Scientists have discovered why dendritic cell vaccines do not attack cancer as forcefully as expected, and they have demonstrated how to overcome this constraint by bolstering the vaccines tumor-seeking machinery.
The findings, published in the April 4, 2004, issue of Nature Immunology, present a novel method of equipping dendritic cells so they can activate the immune system to fight against cancers, said the researchers from the Duke Comprehensive Cancer Center and the departments of medicine and immunology at Duke University Medical Center.
Dendritic cells are the "private investigators" of the immune system, detecting foreign proteins in the body -- for example from bacteria and viruses -- and presenting them to "fighter" T-cells for destruction. Scientists turn dendritic cells into cancer vaccines by mixing them with genetic material from the patients tumor and infusing the treated cells back into the patient. The dendritic cells present the tumor particles – called antigens – to the fighter T cells, as though pointing out the enemy to a battalion of soldiers.
Becky Levine | dukemed news
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Whether you call it effervescent, fizzy, or sparkling, carbonated water is making a comeback as a beverage. Aside from quenching thirst, researchers at the University of Illinois at Urbana-Champaign have discovered a new use for these "bubbly" concoctions that will have major impact on the manufacturer of the world's thinnest, flattest, and one most useful materials -- graphene.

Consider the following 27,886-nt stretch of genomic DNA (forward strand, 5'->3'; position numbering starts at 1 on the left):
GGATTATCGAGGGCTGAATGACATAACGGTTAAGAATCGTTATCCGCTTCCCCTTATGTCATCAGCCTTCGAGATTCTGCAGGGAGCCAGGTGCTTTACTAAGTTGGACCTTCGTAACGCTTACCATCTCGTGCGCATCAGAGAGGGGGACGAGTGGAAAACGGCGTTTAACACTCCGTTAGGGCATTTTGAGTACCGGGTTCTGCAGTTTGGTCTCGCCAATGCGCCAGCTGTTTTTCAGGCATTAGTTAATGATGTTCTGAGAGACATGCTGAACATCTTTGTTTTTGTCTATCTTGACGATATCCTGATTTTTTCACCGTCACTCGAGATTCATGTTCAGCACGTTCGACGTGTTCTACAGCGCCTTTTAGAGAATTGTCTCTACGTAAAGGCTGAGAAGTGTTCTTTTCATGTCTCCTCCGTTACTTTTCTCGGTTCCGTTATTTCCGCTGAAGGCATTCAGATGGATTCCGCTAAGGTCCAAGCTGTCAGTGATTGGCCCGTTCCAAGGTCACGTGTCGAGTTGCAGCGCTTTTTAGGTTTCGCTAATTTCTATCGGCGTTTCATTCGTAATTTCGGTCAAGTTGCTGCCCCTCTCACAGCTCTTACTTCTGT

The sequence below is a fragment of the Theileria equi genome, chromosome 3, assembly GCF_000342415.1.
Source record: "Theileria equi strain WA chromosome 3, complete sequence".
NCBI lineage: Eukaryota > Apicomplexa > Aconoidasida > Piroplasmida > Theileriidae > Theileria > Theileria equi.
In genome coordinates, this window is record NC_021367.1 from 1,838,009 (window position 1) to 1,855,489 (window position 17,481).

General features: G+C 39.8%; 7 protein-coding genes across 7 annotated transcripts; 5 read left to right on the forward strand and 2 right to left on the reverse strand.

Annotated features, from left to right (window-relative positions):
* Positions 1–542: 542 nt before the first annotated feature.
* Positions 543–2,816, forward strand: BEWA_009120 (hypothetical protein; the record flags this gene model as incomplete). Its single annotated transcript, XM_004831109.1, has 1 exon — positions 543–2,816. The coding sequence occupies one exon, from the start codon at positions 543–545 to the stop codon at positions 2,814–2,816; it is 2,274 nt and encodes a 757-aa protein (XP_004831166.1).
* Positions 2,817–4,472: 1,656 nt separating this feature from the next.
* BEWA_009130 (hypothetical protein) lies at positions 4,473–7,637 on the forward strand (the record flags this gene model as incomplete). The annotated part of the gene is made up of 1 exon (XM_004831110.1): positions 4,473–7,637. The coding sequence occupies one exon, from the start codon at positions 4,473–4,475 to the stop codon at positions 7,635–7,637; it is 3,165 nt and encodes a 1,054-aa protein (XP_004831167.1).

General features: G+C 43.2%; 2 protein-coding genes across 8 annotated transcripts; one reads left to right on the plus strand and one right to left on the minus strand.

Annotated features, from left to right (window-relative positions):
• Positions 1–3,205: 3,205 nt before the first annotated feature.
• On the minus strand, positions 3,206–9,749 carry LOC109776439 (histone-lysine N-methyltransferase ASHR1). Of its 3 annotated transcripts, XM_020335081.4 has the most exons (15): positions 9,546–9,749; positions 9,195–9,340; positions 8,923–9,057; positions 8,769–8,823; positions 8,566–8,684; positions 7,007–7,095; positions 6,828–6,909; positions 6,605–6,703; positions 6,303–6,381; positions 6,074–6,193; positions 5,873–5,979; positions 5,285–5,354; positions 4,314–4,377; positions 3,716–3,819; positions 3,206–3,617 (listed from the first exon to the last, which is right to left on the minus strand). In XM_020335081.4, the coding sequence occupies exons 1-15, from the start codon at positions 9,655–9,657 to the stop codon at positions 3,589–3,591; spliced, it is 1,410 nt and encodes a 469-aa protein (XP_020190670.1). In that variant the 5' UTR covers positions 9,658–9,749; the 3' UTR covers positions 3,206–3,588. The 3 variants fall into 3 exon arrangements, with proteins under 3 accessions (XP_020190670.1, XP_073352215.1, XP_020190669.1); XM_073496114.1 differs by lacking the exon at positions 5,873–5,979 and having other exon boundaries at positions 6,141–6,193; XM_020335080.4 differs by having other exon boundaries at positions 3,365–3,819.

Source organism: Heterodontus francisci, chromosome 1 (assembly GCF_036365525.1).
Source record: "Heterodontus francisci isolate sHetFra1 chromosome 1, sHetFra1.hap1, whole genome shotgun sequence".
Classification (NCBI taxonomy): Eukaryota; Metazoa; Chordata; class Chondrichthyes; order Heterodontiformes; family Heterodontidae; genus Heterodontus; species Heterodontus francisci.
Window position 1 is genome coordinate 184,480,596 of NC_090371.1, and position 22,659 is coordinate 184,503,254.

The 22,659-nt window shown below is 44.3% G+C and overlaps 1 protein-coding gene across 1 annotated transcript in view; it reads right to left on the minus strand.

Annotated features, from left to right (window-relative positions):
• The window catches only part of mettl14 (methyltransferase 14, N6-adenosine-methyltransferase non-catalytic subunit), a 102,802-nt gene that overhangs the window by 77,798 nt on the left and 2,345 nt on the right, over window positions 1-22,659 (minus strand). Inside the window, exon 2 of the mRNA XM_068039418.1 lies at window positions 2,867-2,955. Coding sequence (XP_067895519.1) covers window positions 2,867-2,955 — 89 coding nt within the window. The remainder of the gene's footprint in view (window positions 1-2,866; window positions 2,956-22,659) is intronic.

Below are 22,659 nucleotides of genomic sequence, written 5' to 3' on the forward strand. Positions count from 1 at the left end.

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Physicists at the University of Bonn have managed to create optical hollows and more complex patterns into which the light of a Bose-Einstein condensate flows. The creation of such highly low-loss structures for light is a prerequisite for complex light circuits, such as for quantum information processing for a new generation of computers. The researchers are now presenting their results in the journal Nature Photonics.
Light particles (photons) occur as tiny, indivisible portions. Many thousands of these light portions can be merged to form a single super-photon if they are...
For the first time, scientists have shown that circular RNA is linked to brain function. When a RNA molecule called Cdr1as was deleted from the genome of mice, the animals had problems filtering out unnecessary information – like patients suffering from neuropsychiatric disorders.
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An experimental small satellite has successfully collected and delivered data on a key measurement for predicting changes in Earth's climate.
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A study led by scientists of the Max Planck Institute for the Structure and Dynamics of Matter (MPSD) at the Center for Free-Electron Laser Science in Hamburg presents evidence of the coexistence of superconductivity and “charge-density-waves” in compounds of the poorly-studied family of bismuthates. This observation opens up new perspectives for a deeper understanding of the phenomenon of high-temperature superconductivity, a topic which is at the core of condensed matter research since more than 30 years. The paper by Nicoletti et al has been published in the PNAS.
Since the beginning of the 20th century, superconductivity had been observed in some metals at temperatures only a few degrees above the absolute zero (minus...
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